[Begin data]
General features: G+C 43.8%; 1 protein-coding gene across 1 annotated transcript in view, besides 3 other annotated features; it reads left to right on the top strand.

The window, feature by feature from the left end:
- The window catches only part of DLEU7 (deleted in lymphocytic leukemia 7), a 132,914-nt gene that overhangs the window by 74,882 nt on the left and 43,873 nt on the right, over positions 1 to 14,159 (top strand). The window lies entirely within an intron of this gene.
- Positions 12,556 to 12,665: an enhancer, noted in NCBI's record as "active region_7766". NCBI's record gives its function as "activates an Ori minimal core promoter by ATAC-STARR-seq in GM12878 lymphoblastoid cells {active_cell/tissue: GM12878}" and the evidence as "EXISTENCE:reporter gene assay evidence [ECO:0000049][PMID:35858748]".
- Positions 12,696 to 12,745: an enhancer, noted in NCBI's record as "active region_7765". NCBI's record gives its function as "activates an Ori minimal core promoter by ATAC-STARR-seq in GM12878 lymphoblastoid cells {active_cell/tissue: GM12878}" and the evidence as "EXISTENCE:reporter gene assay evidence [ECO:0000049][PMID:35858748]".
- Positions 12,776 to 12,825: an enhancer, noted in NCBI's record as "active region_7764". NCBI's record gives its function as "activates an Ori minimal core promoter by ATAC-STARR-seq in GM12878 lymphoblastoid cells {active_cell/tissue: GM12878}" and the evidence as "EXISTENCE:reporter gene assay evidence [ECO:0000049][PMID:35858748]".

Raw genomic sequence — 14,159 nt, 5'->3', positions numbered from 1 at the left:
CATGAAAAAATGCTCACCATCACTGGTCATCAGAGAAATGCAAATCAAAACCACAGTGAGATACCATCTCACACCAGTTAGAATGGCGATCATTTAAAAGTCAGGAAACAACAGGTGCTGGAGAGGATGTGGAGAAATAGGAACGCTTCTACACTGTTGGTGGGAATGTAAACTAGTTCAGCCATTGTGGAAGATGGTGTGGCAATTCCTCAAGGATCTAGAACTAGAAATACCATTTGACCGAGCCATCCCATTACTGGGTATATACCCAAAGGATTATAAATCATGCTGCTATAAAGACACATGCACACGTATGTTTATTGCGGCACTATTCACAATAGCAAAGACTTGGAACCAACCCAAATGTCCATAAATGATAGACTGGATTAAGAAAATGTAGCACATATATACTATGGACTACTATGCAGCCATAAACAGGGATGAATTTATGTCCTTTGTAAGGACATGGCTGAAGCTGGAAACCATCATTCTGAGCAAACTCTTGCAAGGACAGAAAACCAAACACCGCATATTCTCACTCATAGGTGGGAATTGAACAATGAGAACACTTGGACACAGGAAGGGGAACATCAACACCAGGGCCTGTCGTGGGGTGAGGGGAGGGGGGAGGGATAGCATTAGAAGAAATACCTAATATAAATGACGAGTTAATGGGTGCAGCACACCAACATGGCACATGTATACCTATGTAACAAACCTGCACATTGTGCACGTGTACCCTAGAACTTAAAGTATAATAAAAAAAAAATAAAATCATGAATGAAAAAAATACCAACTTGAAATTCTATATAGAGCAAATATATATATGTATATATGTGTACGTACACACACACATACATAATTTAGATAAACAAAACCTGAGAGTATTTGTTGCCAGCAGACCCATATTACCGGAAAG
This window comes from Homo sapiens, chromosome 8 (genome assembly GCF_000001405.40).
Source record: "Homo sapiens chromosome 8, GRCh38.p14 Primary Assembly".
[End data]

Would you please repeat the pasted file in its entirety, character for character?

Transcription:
General features: G+C 43.8%; 1 protein-coding gene across 1 annotated transcript in view, besides 3 other annotated features; it reads left to right on the top strand.

The window, feature by feature from the left end:
- The window catches only part of DLEU7 (deleted in lymphocytic leukemia 7), a 132,914-nt gene that overhangs the window by 74,882 nt on the left and 43,873 nt on the right, over positions 1 to 14,159 (top strand). The window lies entirely within an intron of this gene.
- Positions 12,556 to 12,665: an enhancer, noted in NCBI's record as "active region_7766". NCBI's record gives its function as "activates an Ori minimal core promoter by ATAC-STARR-seq in GM12878 lymphoblastoid cells {active_cell/tissue: GM12878}" and the evidence as "EXISTENCE:reporter gene assay evidence [ECO:0000049][PMID:35858748]".
- Positions 12,696 to 12,745: an enhancer, noted in NCBI's record as "active region_7765". NCBI's record gives its function as "activates an Ori minimal core promoter by ATAC-STARR-seq in GM12878 lymphoblastoid cells {active_cell/tissue: GM12878}" and the evidence as "EXISTENCE:reporter gene assay evidence [ECO:0000049][PMID:35858748]".
- Positions 12,776 to 12,825: an enhancer, noted in NCBI's record as "active region_7764". NCBI's record gives its function as "activates an Ori minimal core promoter by ATAC-STARR-seq in GM12878 lymphoblastoid cells {active_cell/tissue: GM12878}" and the evidence as "EXISTENCE:reporter gene assay evidence [ECO:0000049][PMID:35858748]".

Raw genomic sequence — 14,159 nt, 5'->3', positions numbered from 1 at the left:
CATGAAAAAATGCTCACCATCACTGGTCATCAGAGAAATGCAAATCAAAACCACAGTGAGATACCATCTCACACCAGTTAGAATGGCGATCATTTAAAAGTCAGGAAACAACAGGTGCTGGAGAGGATGTGGAGAAATAGGAACGCTTCTACACTGTTGGTGGGAATGTAAACTAGTTCAGCCATTGTGGAAGATGGTGTGGCAATTCCTCAAGGATCTAGAACTAGAAATACCATTTGACCGAGCCATCCCATTACTGGGTATATACCCAAAGGATTATAAATCATGCTGCTATAAAGACACATGCACACGTATGTTTATTGCGGCACTATTCACAATAGCAAAGACTTGGAACCAACCCAAATGTCCATAAATGATAGACTGGATTAAGAAAATGTAGCACATATATACTATGGACTACTATGCAGCCATAAACAGGGATGAATTTATGTCCTTTGTAAGGACATGGCTGAAGCTGGAAACCATCATTCTGAGCAAACTCTTGCAAGGACAGAAAACCAAACACCGCATATTCTCACTCATAGGTGGGAATTGAACAATGAGAACACTTGGACACAGGAAGGGGAACATCAACACCAGGGCCTGTCGTGGGGTGAGGGGAGGGGGGAGGGATAGCATTAGAAGAAATACCTAATATAAATGACGAGTTAATGGGTGCAGCACACCAACATGGCACATGTATACCTATGTAACAAACCTGCACATTGTGCACGTGTACCCTAGAACTTAAAGTATAATAAAAAAAAAATAAAATCATGAATGAAAAAAATACCAACTTGAAATTCTATATAGAGCAAATATATATATGTATATATGTGTACGTACACACACACATACATAATTTAGATAAACAAAACCTGAGAGTATTTGTTGCCAGCAGACCCATATTACCGGAAAG
This window comes from Homo sapiens, chromosome 8 (genome assembly GCF_000001405.40).
Source record: "Homo sapiens chromosome 8, GRCh38.p14 Primary Assembly".